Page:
GRILLING: Heat a grill with coals. Spread the coals out in 1 dense layer and brush the grill with oil. Unroll the chickens, place them on the grill and cook for 12 minutes on each side.

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  • http://www.recipe4living.com Hillary

    At the Alice Waters event I went to, I entered a conversation about the true definition of local, sustainable organic farms. Waters and her supporter Sarah Stregner of Prairie Grass Cafe contend that many farmers markets contend that they are organic but it takes more than their word for them to actually shop there. So good point!

  • http://www.steamykitchen.com steamy kitchen

    I’m so lucky that I have a small time butcher nearby that sells organic whole chicken and prime meat for much cheaper than big markets. I love Whole Foods, but hey, if I can get organic and support my friend, the butcher, even better!

    xoxo,j

  • http://aloshaskitchen.blogspot.com melissa

    When was the last time you had chicken that tasted like something other than what it was cooked with?

    huh. good point. I will definitely keep this in mind because I am blanded out on chicken for sure. thanks maxine.

  • Lina

    Organic it is…..I need to try this! When are you making it? hehe

  • http://www.YourCertifiedOrganicProducts.com Bonny Bélanger

    I believe that an important point has been missed here. Yes, anyone can claim to be organic. Anyone can claim to be Britney Spears, too. However, certification is key.

    If a chicken is certified as organic, and bears the logo of a reputable certifying body, it becomes more than a claim. It means that the chicken has met rigorous standards, and can back those standards up through the strict auditing process that it goes through to bear that certifying body’s logo.

    Kind Regards,
    Bonny Bélanger.

  • P CHARLTON

    Whole Foods provides certification for all their foods – that’s one reason why you pay a bit more. Yes, anyone can call what they do organic, etc. however, just talk with someone in Whole Foods – they will explain their rigorous process and what is involved. Get to know your store, farmer and something about the issue. You may be surprised, and sometimes pleasantly. PS “going green” as you put it is not a lately developed trend. It has been around for many decades. After most people ignored the earlier warnings, it took several decades and more than a generation for the problems to build until they were no longer able to be ignored. Check it out. You might be surprised again. You do have to read more than blogs.

  • nancy wasen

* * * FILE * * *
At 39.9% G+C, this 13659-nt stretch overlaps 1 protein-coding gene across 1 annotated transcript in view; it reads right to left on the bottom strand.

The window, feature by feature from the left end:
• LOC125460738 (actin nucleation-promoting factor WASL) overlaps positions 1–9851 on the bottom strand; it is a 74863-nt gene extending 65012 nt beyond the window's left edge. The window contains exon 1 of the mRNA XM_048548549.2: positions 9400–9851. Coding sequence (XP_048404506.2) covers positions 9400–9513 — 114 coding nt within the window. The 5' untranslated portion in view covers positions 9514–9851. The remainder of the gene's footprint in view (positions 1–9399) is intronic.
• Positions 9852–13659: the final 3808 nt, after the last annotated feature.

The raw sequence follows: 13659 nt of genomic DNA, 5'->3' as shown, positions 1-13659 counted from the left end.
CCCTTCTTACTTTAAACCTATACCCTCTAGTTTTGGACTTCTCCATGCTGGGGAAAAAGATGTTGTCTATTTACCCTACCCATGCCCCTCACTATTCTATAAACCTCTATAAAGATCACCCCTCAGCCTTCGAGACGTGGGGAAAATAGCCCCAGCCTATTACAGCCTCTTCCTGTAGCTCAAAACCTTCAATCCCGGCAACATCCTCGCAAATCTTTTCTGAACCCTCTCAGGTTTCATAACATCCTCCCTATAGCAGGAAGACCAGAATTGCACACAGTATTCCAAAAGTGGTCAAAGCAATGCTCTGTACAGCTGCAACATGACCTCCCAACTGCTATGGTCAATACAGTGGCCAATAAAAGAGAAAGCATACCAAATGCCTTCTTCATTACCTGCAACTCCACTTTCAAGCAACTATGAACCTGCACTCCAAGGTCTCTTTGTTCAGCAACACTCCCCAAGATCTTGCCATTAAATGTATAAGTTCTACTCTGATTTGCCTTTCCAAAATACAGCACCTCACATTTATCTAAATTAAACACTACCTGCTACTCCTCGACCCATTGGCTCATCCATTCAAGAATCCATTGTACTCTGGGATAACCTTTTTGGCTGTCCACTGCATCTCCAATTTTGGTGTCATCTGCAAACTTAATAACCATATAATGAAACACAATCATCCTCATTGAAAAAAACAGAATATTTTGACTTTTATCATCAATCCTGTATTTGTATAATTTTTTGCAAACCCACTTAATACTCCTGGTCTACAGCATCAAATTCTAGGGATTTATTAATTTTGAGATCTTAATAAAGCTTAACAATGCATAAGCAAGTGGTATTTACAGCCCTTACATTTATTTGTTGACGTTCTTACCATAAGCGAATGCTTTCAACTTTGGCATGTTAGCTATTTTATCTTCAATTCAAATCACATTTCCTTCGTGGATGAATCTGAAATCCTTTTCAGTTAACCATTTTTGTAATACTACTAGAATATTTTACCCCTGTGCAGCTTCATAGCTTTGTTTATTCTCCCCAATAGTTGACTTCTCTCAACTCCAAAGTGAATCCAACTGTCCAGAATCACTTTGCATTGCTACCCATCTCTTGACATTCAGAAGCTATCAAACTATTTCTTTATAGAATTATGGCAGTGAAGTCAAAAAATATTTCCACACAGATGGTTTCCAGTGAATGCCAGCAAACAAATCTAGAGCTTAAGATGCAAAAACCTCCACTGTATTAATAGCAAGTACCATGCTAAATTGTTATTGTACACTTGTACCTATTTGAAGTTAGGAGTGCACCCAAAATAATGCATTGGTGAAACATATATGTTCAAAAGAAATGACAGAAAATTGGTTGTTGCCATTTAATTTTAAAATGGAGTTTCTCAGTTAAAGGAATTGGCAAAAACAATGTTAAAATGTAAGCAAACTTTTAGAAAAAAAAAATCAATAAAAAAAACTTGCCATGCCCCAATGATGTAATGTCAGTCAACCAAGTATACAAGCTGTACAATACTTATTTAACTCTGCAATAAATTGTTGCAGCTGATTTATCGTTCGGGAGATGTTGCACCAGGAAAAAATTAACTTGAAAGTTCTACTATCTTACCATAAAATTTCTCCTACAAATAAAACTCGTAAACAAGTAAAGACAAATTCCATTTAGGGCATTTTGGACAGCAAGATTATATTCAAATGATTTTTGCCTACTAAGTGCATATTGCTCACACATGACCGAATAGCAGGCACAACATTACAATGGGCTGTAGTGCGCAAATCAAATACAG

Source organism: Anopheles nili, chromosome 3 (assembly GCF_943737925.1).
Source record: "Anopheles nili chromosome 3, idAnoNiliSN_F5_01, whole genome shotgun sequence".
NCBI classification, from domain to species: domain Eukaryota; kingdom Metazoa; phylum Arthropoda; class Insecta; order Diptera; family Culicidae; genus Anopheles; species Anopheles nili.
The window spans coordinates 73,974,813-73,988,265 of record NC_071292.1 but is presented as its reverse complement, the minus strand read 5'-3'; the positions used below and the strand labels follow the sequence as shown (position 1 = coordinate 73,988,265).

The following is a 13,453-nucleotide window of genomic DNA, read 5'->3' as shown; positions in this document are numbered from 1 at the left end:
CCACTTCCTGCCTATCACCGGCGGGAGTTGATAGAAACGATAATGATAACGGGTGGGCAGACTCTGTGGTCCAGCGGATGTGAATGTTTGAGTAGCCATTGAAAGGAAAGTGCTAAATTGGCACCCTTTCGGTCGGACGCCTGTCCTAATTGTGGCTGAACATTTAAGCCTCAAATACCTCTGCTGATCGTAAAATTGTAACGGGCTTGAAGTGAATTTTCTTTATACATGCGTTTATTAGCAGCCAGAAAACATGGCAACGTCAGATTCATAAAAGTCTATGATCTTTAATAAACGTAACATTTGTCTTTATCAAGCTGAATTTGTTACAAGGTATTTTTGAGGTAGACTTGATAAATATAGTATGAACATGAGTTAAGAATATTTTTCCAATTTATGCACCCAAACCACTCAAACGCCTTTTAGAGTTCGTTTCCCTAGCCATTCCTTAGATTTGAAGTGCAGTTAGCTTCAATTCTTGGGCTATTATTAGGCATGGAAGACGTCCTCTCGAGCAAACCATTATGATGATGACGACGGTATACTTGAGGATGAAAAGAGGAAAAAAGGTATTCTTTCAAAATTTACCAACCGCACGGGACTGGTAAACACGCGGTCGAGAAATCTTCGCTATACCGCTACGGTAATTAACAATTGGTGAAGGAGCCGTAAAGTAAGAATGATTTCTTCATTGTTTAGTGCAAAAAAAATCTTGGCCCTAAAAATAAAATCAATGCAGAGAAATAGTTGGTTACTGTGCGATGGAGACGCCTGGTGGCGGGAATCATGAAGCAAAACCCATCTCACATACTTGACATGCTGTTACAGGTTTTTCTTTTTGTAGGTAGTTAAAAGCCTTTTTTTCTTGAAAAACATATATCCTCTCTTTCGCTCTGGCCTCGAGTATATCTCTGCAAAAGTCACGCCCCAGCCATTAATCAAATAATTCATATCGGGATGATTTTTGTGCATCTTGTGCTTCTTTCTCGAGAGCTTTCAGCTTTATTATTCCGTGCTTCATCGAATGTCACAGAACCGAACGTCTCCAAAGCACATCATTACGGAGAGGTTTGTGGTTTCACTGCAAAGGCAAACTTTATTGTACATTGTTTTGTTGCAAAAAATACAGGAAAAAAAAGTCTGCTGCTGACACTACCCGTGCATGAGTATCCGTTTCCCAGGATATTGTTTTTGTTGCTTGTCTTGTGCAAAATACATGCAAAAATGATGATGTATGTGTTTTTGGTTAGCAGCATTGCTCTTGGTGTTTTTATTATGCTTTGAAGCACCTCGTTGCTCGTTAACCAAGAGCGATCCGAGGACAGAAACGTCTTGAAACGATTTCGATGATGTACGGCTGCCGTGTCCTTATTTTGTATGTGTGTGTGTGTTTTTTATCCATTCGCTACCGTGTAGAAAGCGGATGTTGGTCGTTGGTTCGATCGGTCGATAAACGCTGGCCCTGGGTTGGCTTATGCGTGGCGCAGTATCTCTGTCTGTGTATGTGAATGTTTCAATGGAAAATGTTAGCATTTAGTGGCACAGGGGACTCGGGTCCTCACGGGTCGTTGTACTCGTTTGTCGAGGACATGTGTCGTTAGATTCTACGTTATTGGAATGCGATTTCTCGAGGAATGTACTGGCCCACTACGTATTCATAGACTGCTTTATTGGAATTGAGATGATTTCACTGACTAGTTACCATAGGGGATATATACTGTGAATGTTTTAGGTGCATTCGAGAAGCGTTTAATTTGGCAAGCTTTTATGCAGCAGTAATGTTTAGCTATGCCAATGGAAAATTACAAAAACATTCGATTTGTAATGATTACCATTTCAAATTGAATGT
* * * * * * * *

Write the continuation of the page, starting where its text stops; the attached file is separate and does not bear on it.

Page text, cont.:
We have a farm in our area that went from raising dairy cows to raising free range chickens and turkeys. After years of huge chicken breasts bought at the local store i was take back how much different the color of the meat was when cooked and smaller the breasts were. In talking to the owners I learned that the big chicken conglomerates use hormones to get those huge breasts. And that is not good for any of us.
    So I spend alittle more but eat a chicken that tastes better and is better for me. Check around your area to see who has organic and free range in all that you buy. Support your local farmers who are trying to make a difference. It is the way we can get healthier!
    Happy Holidays

  • http://www.thescarsolution.com Scar Removal Products

    I can’t taste the difference between organic and regular chicken to be honest…

  • http://www.fastfoodrecipes.net Fast Food Recipes

    What is organic chicken anyway? They dont put chemicals on them?

  • http://skinthetic.com Ancilla Tila

    Sounds really good, I’d like to try this out.

  • Augusto

    Forgive me for not reading the comments, I just wanted to ask something. You state that the chicken you cooked was delicious and fantastic, probably because it was organic. Have you considered maybe cooking the same recipe with a not organic chicken? I mean you obviously spend a good amount of money for high end, fancy organic chicken, what would be the difference in flavor and texture if u got the high end not organic chicken? I’ve bought organic chicken and regular chicken, as I like to call it, and I can’t taste a difference. My girlfriend is an organic buff but I really don’t agree with the tasting better than other food that isn’t organic.

  • Mercedes

    I have also made this butterflied chicken from a recipe on Food Network. I believe you are talking about Ina Garten’s recipe. The chicken turns out wonderful, have made it many times with CONVENTIONAL chicken NOT organic and the taste is amazing; not because the chicken is organic – it’s the recipe!